Dramatic video of kangaroo fighting off dogs fuels Aussie myth

Despite the roo striking back against the dogs, kangaroos will only attack as a last resort.

Two images from a video showing dogs attack a kangaroo in a creek in Australia.
A video showing a kangaroo attacked by pack of dogs has gone viral on social media. Source: TikTok

WARNING - CONFRONTING CONTENT: Disturbing footage showing a kangaroo trying to fend off a pack of dogs has sparked a warning to pet owners. During the 52-second clip, which was uploaded to TikTok on Monday and amassed over 675,000 views, a woman can be heard calling her animals to come back as the large male marsupial stands tall and strikes back.

Many internet users responded with concerns for the welfare of the dogs, with one falsely suggesting, “kangaroos lead dogs to water to drown them”. This popular belief likely began spreading last October in response to viral footage showing a kangaroo trying to push an attacking dog underwater.

But kangaroo expert Alyssa Wormald has busted that myth, telling Yahoo News they are “flight animals” and not “fight animals” as many wrongly believe. “Kangaroos don’t lure dogs into danger, they retreat into water as a last resort to defend themselves from attack. They fight back only in self defence, and that’s clear in the video,” she added.

After watching the video, Deakin University wildlife ecologist Professor Euan Ritchie also reflected on the issue.

"Kangaroos don't lure dogs to water bodies, they retreat to them, and it is here that they can use their height advantage, and long arms and powerful claws, to hold down and drown dogs as they swim out to attempt to attack the kangaroos," he said.

"It's very well-known and has killed many a farm or hunting dog in Australia. Presumably kangaroos have learnt this behaviour to survive attacks by dingoes."

Another falsely held belief is that kangaroos like to box other animals — even humans. And this stems from their use as a circus animal last century, and the popularisation of the boxing kangaroo flag. The only time you’re likely to ever see a kangaroo willingly engaged in a bout is when males fight each other for dominance.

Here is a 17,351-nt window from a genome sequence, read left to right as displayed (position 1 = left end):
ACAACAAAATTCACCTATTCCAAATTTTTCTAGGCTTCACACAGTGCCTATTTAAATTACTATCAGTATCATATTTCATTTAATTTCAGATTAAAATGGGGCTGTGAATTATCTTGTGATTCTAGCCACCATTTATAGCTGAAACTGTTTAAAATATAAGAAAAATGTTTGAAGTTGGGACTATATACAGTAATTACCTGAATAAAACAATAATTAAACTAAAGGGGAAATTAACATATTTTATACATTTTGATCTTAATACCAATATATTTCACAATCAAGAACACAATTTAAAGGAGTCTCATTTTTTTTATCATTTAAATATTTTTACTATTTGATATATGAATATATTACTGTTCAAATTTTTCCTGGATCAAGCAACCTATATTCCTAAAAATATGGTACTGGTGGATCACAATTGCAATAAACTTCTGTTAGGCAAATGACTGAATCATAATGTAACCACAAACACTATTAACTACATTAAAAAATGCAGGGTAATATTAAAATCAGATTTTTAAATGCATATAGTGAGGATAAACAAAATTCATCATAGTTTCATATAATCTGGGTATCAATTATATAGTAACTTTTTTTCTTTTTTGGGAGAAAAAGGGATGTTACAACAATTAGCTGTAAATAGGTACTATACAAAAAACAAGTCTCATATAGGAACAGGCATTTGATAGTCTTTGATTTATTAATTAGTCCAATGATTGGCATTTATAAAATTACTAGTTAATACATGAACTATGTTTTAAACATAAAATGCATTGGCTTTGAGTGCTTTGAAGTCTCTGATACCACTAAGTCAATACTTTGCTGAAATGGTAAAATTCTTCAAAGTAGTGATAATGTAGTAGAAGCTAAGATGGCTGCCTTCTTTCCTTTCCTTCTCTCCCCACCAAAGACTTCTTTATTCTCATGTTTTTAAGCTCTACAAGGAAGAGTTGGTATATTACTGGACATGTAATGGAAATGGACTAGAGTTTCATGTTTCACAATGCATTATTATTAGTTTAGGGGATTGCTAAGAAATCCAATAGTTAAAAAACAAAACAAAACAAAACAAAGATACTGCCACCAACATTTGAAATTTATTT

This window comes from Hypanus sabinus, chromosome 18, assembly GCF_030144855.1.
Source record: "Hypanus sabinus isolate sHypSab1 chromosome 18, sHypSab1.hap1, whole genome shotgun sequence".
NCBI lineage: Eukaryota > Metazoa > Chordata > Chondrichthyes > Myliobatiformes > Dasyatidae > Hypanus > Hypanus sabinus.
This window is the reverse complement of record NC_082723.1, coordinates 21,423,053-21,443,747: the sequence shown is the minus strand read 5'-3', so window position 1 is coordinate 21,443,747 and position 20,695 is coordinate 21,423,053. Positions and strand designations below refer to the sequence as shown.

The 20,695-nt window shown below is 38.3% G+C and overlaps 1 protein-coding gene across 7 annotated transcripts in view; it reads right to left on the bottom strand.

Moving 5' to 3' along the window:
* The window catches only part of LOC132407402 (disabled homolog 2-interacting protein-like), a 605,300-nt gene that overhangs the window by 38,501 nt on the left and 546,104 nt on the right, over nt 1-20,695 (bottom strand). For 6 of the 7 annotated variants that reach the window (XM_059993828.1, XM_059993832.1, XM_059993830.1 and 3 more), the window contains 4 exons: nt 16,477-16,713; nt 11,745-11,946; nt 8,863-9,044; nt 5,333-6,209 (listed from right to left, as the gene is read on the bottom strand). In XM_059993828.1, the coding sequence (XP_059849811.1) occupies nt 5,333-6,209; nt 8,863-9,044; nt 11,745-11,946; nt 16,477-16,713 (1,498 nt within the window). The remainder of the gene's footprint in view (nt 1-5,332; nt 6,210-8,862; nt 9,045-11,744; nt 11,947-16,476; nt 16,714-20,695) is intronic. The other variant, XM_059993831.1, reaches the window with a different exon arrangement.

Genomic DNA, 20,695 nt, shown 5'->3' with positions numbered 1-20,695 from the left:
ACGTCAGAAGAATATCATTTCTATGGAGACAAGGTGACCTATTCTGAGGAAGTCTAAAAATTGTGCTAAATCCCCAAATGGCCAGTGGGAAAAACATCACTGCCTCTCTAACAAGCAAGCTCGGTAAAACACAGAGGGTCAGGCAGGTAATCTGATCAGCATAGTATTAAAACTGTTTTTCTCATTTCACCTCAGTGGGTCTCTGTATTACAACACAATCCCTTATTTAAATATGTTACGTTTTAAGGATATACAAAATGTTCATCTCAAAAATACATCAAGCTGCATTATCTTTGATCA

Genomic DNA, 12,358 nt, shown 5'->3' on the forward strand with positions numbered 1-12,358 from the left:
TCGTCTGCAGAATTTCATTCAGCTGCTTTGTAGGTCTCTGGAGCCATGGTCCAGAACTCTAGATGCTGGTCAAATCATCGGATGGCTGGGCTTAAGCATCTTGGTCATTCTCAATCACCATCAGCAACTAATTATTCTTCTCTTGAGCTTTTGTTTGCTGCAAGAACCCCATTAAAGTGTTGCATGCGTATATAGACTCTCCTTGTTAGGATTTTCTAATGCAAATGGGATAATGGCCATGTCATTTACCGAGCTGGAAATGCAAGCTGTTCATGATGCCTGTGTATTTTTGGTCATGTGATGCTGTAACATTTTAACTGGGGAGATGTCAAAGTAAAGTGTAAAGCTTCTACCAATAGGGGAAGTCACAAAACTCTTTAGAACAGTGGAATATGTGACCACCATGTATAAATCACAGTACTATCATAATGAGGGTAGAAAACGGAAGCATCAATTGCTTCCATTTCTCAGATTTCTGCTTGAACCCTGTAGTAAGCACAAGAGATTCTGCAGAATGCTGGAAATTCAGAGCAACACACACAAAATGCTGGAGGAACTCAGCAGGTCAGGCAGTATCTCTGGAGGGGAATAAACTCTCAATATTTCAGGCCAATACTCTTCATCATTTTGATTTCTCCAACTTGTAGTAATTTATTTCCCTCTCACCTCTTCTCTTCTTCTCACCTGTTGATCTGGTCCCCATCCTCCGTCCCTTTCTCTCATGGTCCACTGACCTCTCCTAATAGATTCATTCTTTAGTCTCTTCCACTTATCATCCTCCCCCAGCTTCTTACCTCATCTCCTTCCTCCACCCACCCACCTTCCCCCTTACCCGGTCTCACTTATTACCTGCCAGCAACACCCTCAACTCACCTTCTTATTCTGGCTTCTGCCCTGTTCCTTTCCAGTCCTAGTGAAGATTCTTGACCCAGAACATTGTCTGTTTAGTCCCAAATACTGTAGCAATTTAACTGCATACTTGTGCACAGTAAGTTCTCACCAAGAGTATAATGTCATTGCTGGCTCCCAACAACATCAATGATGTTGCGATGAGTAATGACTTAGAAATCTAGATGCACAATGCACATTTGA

Related: Kangaroo chased into the water by dogs highlights major problem

The origin of the video remains unclear and the account holder who posted it has not responded to a request for comment from Yahoo News. Wormald, who runs the Victorian Kangaroo Association, was not alone in her condemnation of the dog attack.

“Seriously why would you let your dogs near [a] poor kangaroo,” one person wrote. “Control your dogs, luckily it was a kangaroo and not a child,” another said.

But others seemed to strangely delight in the tussle, possibly because they were unaware of its ramifications on the kangaroo.

"They just wanted to play," one person said. "He was like come on boys let's do this," another quipped.

Although the kangaroo appeared shaken but largely unharmed, some experts have raised concerns for the animal’s welfare. That’s because stress frequently causes kangaroos to slowly die over a number of days.

“It’s so upsetting to see this magnificent kangaroo retreating in terror in the water… the saddest part is that if he sustained just one bite he will likely die slowly from infection,” she said.

“If that doesn’t kill him, chances are he will die from stress myopathy. Male kangaroos look big and tough but they are like all kangaroos, fragile and easily stressed.”

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